Posts Tagged ‘new years’

Setting goals for the New Year


New Year Goals

 New Year Goals

Though it’s common to ring in the New Year by making resolutions for the year, it’s far less popular to set goals for the next 12 months. Resolutions and goals might be similar, but they’re not exactly the same.

When setting goals, men and women are attempting to develop a plan for the year ahead with the intent of being in a better place in 365 days. Successful resolutions are typically far less encompassing. While resolutions are goal-oriented, men and women often make just one resolution that does not require a plan or much dedication. For instance, a goal of being more financially secure will require a plan that must be implemented for it to be a success. A resolution to quit smoking might involve some advice from health professionals, but in general it’s up to the individual to simply stop smoking. Goal setting is more involved, more action-oriented and often more successful.  Do you want to try setting a goal this year instead of “just” a resolution?

When setting goals for the next 12 months, consider the following tips.

* Brainstorm some ideas. Goals should pertain to all aspects of life, from career goals to personal goals to anything you want to accomplish around the house. Before setting any goals, brainstorm as many ideas as possible for each area of your life. Write these ideas down, no matter how big or small they might be — even though you might not decide to pursue each and every goal you come up with. The purpose of this is just to get some ideas flowing and to use those ideas as a foundation.

If two or more ideas are similar, such as losing weight and eating healthier, then you can combine those later on and make them one goal to simply be healthier a year from now.


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* Rank goals by their importance to you. Goals will have varying degrees of importance, and this can help you to rank them by which ones you feel are most important. This doesn’t mean you can’t accomplish each goal on your list. But prioritizing goals can make it easier to accomplish them.

A good approach to take is to accomplish a high-priority goal, then reward yourself by tackling a more lighthearted goal that’s less of a priority. For instance, if one of your biggest priorities is to install new siding on the house and you accomplish this goal, then reward yourself by next working on one of your more fun-oriented goals, such as visiting a water park or attending a ballgame. Such a balance and reward system can provide motivation and make for a fun and productive year to boot.

* Establish a time frame. When setting goals with no time frame in mind, it’s easy to procrastinate and downplay the significance of the goals. When setting goals, establish a time frame to increase your chances of being successful. For instance, if you have a goal to save X amount of money over the next 12 months, give yourself monthly savings markers to meet. This can help keep you on schedule and ensure you will achieve your goal come the end of the year.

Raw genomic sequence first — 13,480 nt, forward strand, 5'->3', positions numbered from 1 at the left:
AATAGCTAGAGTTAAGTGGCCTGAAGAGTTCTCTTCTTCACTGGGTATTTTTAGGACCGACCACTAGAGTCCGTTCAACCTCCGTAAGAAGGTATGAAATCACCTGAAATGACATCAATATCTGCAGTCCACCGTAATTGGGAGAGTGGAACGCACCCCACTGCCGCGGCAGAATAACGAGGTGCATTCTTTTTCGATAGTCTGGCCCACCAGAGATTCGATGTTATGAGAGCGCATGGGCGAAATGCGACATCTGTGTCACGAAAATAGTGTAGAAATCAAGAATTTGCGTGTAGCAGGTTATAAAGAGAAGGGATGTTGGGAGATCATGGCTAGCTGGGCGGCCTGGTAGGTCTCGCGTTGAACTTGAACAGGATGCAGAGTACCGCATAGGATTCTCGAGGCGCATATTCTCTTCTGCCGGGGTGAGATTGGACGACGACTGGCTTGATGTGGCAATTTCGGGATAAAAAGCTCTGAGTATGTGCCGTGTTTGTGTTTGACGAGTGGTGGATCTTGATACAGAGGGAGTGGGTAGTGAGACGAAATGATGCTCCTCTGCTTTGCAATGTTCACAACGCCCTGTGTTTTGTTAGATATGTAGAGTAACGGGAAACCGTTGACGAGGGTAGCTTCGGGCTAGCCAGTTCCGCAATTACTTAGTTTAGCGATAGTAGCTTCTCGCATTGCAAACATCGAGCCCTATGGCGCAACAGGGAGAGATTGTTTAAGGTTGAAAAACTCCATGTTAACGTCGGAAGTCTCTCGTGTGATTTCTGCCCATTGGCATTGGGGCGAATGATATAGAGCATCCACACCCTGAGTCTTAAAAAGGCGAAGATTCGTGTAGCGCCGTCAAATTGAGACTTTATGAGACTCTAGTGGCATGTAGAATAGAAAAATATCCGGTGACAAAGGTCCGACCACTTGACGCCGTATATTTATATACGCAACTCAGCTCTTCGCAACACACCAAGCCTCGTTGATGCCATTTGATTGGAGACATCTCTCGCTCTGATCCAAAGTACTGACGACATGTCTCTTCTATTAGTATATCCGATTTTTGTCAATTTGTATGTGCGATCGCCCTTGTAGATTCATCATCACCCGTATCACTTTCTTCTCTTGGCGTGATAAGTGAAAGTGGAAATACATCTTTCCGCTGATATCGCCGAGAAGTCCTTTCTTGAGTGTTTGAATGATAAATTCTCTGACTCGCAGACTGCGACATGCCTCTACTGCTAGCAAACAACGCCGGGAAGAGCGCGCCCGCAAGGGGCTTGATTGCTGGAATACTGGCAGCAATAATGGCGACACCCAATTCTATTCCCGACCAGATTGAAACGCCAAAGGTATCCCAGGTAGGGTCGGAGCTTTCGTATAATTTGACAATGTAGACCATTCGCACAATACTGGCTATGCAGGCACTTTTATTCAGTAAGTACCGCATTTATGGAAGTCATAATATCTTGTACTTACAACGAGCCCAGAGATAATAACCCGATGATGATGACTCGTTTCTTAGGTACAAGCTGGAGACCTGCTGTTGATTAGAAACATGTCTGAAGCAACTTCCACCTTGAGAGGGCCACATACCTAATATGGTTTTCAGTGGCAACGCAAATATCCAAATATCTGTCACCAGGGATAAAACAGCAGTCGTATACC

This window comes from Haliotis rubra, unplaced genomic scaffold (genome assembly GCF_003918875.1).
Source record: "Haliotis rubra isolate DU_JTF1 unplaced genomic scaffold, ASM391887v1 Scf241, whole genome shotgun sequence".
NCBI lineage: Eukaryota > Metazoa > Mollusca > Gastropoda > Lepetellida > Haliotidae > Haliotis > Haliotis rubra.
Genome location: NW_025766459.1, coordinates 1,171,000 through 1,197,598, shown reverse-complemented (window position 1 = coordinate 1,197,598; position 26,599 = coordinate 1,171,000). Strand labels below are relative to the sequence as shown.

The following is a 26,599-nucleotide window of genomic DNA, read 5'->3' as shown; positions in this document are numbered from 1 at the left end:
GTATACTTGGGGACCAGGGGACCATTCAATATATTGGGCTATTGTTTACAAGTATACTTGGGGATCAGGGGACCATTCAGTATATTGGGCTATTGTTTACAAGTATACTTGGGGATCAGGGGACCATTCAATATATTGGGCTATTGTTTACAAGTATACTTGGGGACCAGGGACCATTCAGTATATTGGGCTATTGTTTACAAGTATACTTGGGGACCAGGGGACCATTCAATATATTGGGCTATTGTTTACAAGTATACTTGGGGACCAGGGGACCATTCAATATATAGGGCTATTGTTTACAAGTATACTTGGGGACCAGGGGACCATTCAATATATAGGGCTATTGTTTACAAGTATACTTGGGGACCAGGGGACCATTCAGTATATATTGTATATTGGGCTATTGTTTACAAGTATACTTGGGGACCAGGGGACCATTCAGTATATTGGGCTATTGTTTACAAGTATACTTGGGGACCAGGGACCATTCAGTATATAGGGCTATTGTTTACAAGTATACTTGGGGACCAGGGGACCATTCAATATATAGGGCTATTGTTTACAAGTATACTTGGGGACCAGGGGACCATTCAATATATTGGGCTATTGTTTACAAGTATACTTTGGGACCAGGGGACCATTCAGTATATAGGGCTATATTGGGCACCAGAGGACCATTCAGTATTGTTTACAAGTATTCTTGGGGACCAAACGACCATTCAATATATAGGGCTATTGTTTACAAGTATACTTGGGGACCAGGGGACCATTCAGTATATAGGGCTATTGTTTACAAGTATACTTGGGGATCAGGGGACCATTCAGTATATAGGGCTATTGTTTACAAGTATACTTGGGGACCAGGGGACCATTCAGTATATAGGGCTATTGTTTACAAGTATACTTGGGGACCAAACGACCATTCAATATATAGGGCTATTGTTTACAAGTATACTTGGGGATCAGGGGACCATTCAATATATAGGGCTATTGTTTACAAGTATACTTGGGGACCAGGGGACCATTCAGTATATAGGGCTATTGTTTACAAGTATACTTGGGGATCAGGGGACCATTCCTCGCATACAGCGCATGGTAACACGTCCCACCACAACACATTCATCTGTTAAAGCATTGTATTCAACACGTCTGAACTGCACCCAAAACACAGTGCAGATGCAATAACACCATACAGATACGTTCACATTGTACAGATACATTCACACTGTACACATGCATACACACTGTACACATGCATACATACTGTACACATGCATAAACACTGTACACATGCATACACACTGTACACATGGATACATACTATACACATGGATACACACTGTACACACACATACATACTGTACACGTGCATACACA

target goals

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* Give yourself progress reports. As the year goes on, periodically assess your progress. You might realize some goals have become bigger priorities while others are no longer as important, and that’s perfectly alright. But once you have passed the planning stage and started to pursue a goal, track your progress and stay the course if it’s going well. If not, reconsider your plan and decide if it’s best to lay out another course of action.

Setting goals for the year ahead is a great way to ensure the next 12 months will be productive and fruitful. GOALS are more successful than RESOLUTIONS for many people.

Are you setting goals or making resolutions this new year’s?  Tell us on Facebook.

Popular resolutions


popular resolutions

Every year, right before the clock strikes 12 on December 31, people far and wide make resolutions for the new year. There are some common themes from year to year, with certain resolutions topping the lists.

* Lose weight: Whether they’re inspired by goals of healthy living, the reality of stepping on a scale after holiday dining or simply because clothes have been a little snug, people often resolve to lose weight in the year ahead.

* Quit smoking: Individuals are feeling increased pressure to give up the habit due to smoking bans in many buildings and public spaces. Plus, it’s one of the worst things a person can do for his or her health.

* Get fit: In conjunction with losing weight, the overall quest for physical fitness drives up gym membership numbers every January.

* Tame finances: The first credit card bill after the holiday season may be a wakeup call for those who have had difficulty balancing a budget. This is often a time when people make plans to get finances under control at the start of the new year.